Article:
The importance of business branding
Marketing consultant Hayley Simmons says that the correct branding is as important for small retailers as for big multinationals and explains how they need a brand that will resonate with their target audience
There is a big opportunity for retailers who take a more considered approach to branding. I’ve previously written about the importance of good-quality photography to improve how a business portrays itself, but the opportunity for improvement goes beyond that. Many independents don’t think of themselves as ‘brands’. The word ‘brand’ often conjures up thoughts of multinational retailers or the brands that they are selling in their showroom.
There are various definitions of what a brand is, but this quote by the famous marketer Seth Godin, sums it up nicely: “A brand is the set of expectations, memories, stories and relationships that, taken together, account for a consumer’s decision to choose one product or service over another.”
It’s both tangible and intangible. Yes, branding includes your physical marketing assets – such as logos, websites, brochures, etc – but most importantly, it’s how these physical elements and how you deliver your services that combine to create a perception about your business’s products and services. This is just as important for small, local businesses as it is for national ones.
In fact, in areas where there is fierce competition and where KBB retailers are close to market saturation point, branding is even more important. Branding isn’t just a logo. It’s the colours, typeface, ‘tone of voice’, style of your marking materials and your showroom environment. For those who are sceptical about how important these things are, let’s think about how branding influences our decision-making on a local level.
Restaurants are a good example. The branding for a restaurant where you may go for a special occasion, fine-dining experience is very much likely to have a very different look and feel from the friendly bring-your-own-bottle place down the road. Neither is wrong, there’s a place in the market for both, but it does influence how we view the business and how much money we are willing to spend there.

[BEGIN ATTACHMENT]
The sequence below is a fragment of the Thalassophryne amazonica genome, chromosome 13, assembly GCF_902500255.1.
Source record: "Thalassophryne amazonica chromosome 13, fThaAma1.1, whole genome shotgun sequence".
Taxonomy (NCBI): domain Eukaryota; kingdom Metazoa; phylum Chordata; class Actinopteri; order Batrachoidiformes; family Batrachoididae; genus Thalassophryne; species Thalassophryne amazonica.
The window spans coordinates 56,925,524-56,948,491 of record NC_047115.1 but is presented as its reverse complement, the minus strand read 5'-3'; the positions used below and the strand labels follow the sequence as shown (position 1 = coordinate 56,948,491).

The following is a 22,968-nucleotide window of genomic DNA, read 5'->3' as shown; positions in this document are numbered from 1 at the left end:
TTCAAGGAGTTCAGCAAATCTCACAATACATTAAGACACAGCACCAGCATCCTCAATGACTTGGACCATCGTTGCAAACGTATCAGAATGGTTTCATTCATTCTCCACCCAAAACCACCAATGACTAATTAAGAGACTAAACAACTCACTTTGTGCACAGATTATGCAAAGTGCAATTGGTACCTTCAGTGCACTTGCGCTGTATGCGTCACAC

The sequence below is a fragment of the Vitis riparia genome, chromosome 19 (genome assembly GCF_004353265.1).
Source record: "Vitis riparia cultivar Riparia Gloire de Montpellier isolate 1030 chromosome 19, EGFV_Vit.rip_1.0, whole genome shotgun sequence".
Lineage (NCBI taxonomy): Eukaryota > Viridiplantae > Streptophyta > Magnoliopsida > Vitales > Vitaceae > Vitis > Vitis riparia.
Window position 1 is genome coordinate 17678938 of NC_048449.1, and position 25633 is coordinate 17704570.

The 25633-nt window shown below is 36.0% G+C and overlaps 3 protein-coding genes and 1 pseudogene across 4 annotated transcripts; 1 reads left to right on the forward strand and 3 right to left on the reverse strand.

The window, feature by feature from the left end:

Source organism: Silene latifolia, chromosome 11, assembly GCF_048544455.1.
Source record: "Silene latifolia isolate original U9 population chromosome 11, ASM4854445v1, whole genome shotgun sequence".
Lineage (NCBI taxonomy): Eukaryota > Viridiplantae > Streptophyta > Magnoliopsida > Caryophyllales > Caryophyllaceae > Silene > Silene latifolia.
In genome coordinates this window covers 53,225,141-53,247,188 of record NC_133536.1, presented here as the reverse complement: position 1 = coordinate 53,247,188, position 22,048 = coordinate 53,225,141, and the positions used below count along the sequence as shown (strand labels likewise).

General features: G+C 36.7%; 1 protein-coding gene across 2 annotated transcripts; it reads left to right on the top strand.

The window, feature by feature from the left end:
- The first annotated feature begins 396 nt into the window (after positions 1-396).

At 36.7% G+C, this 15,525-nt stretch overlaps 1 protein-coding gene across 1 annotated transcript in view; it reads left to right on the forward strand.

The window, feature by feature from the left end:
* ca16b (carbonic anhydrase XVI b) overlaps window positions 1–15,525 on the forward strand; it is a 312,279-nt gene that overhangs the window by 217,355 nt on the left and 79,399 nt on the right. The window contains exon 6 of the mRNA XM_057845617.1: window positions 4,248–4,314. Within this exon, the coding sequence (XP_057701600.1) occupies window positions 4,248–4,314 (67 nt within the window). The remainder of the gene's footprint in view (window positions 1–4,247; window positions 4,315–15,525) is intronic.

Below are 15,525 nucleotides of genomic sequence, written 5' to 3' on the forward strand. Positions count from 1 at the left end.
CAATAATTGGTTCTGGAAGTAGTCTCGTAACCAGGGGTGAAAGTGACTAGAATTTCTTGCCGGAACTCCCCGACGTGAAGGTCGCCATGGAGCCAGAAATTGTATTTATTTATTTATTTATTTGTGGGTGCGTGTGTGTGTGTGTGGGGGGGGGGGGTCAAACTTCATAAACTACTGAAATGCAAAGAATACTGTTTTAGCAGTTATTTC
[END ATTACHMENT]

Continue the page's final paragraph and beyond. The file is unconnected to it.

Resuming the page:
Branding is important to every KBB business. However, the more emphasis you put on design quality over factors such as price, the more important branding becomes. Those businesses are not selling kitchens, they’re selling kitchen interior design. Attention to detail and branding that’s designed to resonate with the specific target market is imperative to accurately portray the quality of experience on offer.
While the business may be selling kitchen interior design, the customer is buying into a lifestyle aspiration. Rarely does anyone buy a kitchen that is
inferior to their previous one. We’re all trying to progress up the status ladder and indeed, the less price-conscious a customer is, the more branding plays a part in their decision-making. These customers are likely to be more emotionally driven.
Branding sets the tone and the expectations for the rest of the experience, so if the branding looks like it was created 20 years ago, what will the passer-by perceive about the team’s quality of design and knowledge of the latest trends? It’s also a benefit if a brand speaks visually to the tastes of the customers that they want to attract. For example, the business that tends to lean more towards classic shaker designs, branding that exudes timelessness and warmth, may work better than a minimalist, more architectural feel, which would work better for a business that specialises in European design.
Branding is not always about appearing premium, it’s about resonating with the customers that you want to target. The branding of the luxurious fine-dining restaurant is not going to turn the head of a hungry person looking for a low-key lunch. Two examples of independents I can use to illustrate this point are Day True and Olive & Barr. I have no affiliation to either business, but they stand out to me as retailers who know exactly who they are and whom they’re targeting.
The name Day True just sounds cool, the font looks modern and a little edgy and the projects they showcase are ahead of the curve when it comes to new trends. This type of customer is a trend leader, not a follower – or at the very least, they aspire to be. Olive & Barr uses stylish classic fonts and colours and promotes its artisanal UK manufacture. The branding feels quintessentially British and the projects it showcases reflect that style. It’s classic in a very intentional, modern way. Again, it all fits.
Strong brands don’t try to appeal to everyone. To quote Seth Godin again, “when you speak to everyone, you speak to no one”.
For both brands that I have used as an example, the constituent parts of the branding are simple and not difficult or expensive to create. It’s simply a case that the branding is consistent with their proposition and it carries through all areas of the business. Attention to detail matters and consistency builds trust. And remember, most consumer decision-making happens extremely quickly. They can rule out businesses from the most superficial cues, long before they come to need their services